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Twitter's IPO an Investment in Constant Change

Tickers in this article: AAPL AMZN FB GOOG

NEW YORK ( TheStreet) -- Amazon , Google and even Facebook have far different business models from when they each went public, and those considering the shares of Twitter should expect the same as the micro-blogging site looks to sell $1 billion in stock to public investors.

Twitter's IPO documents, released late on Thursday, paint the picture of a fast-growing media powerhouse that sits at the confluence of news and advertising. While the San Francisco-based company now boasts annual revenue that is likely to exceed $500 million this year , cash flow and profits on a measure of adjusted earnings before interest, taxes, depreciation and amortization (EBITDA), Twitter's business model nevertheless faces tremendous uncertainty as a stock listing looms.

The company generates 87% of its revenue from advertising on its network and, in particular, three sources: Promoted Tweets, Promoted Accounts and Promoted Trends. Advertisers are clearly interested in the platform. Twitter said in its IPO filing that its advertising sales have grown to $221 million in the first six months of this year from just over $7 million for all of 2010.

Such advertising sales may grow significantly in coming years, helping Twitter to scale to a point of profitability as Google, Facebook and LinkedIn have all done since their respective IPO's.

Still, potential Twitter investors shouldn't just vet the company's IPO documents for growth rates and a picture of its current financial state. They should also think about how and where Twitter will evolve in coming years.

Tech Precedents

Google, Amazon and Facebook all are proof that IPO filings only say so much; it is what comes after the share sale that matters most for investors. After all, IPOs are intended to raise equity capital that firms use to scale their businesses and expand into new products.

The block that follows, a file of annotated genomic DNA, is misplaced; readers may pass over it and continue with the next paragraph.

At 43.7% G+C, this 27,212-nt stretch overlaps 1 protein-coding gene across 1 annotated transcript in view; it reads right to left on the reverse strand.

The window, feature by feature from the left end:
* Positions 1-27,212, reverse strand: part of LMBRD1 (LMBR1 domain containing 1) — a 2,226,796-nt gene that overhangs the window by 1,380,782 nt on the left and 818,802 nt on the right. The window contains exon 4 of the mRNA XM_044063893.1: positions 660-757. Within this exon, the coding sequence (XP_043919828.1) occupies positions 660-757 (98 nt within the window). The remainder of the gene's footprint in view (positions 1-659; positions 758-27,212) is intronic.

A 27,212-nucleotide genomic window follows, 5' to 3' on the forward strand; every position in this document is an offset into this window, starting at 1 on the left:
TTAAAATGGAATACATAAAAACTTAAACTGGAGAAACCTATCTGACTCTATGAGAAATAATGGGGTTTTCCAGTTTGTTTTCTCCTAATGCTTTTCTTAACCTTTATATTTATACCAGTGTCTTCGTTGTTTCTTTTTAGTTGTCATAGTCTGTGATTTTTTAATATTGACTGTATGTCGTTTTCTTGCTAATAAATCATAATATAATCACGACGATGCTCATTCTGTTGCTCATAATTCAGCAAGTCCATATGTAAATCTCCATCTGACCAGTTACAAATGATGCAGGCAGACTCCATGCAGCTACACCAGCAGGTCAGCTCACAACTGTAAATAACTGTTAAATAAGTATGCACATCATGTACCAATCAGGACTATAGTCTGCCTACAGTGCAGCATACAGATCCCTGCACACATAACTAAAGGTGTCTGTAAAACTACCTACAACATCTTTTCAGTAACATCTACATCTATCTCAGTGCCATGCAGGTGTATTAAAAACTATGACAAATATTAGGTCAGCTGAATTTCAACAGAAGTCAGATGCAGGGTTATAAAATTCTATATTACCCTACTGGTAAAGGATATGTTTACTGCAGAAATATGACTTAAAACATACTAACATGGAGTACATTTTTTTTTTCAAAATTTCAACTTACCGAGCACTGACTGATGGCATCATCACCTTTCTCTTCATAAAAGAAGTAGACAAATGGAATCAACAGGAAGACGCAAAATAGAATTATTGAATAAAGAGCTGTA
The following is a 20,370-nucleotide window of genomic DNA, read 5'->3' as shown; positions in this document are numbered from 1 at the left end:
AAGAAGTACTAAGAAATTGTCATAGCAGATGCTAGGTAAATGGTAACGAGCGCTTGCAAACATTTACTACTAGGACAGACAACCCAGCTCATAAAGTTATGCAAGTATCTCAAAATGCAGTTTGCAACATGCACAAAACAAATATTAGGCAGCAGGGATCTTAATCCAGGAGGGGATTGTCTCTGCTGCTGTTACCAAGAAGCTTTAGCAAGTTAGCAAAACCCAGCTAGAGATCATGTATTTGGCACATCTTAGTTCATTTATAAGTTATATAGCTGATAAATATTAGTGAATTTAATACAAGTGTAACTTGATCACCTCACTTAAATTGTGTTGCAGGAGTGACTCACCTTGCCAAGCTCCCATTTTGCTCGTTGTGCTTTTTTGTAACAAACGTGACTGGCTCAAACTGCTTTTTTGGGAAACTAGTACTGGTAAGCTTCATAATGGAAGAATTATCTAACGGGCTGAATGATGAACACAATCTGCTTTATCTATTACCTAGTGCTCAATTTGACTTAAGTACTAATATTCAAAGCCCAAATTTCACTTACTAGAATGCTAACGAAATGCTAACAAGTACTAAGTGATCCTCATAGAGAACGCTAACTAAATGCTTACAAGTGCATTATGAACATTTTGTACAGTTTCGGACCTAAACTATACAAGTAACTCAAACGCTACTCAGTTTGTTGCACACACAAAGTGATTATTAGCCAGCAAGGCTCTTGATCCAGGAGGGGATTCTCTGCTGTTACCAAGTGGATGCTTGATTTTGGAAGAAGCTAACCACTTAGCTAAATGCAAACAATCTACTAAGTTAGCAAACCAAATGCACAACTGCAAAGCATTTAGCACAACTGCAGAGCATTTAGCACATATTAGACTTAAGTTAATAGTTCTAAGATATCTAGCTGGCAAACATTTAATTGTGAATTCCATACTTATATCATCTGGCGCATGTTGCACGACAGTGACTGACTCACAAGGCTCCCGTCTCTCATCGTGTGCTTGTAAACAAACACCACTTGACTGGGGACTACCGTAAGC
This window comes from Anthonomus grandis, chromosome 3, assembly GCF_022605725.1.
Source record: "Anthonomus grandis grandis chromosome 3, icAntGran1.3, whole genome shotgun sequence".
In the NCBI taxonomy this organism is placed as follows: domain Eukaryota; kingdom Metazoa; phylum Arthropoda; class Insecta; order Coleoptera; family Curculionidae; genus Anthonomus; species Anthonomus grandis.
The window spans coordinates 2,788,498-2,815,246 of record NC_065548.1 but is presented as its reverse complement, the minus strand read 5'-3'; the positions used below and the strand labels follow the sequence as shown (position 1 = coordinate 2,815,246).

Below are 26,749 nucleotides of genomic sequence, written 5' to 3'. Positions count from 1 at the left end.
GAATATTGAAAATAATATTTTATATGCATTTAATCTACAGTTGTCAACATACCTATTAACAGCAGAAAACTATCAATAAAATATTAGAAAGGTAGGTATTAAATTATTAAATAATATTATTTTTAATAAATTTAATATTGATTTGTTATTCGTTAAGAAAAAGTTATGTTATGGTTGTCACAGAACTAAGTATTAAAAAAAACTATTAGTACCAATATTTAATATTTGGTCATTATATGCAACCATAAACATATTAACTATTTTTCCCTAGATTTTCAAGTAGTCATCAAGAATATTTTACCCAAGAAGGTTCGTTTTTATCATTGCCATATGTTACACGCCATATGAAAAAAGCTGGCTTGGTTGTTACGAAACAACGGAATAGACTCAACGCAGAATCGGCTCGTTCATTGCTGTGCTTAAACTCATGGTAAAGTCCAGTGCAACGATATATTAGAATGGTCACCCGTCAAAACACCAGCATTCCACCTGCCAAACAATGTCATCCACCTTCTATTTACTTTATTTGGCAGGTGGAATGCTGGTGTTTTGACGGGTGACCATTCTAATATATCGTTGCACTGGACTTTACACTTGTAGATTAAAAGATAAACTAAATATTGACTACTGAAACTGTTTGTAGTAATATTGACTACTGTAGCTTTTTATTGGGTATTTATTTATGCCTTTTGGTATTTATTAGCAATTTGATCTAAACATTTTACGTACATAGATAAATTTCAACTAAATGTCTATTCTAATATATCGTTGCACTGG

In that sense, Twitter may be in a far better position than its current finances and disclosures indicate.

Google went public in 2004 proclaiming that it was a superior Web search and advertising product to Yahoo! and a swath of little-remembered competitors such as Lycos, AskJeeves and NetScape. The company raised $1.67 billion in new capital in a listing that valued Google at over $27 billion dollars. Nearly 10 years later Google has a $291 billion stock market capitalization and dozens of new products to compliment its still-dominant Web-search business.

Just a few years after Google's IPO, the company bought Web-video sharing site YouTube in a deal that was panned as expensive at the time, but that may go down as one of the great merger and acquisition values of the 21st century. The company also bought Android, a fledgling mobile operating system for $50 million in 2005 and it is now in the process of acquiring mobile sensor start-up Waze Communications .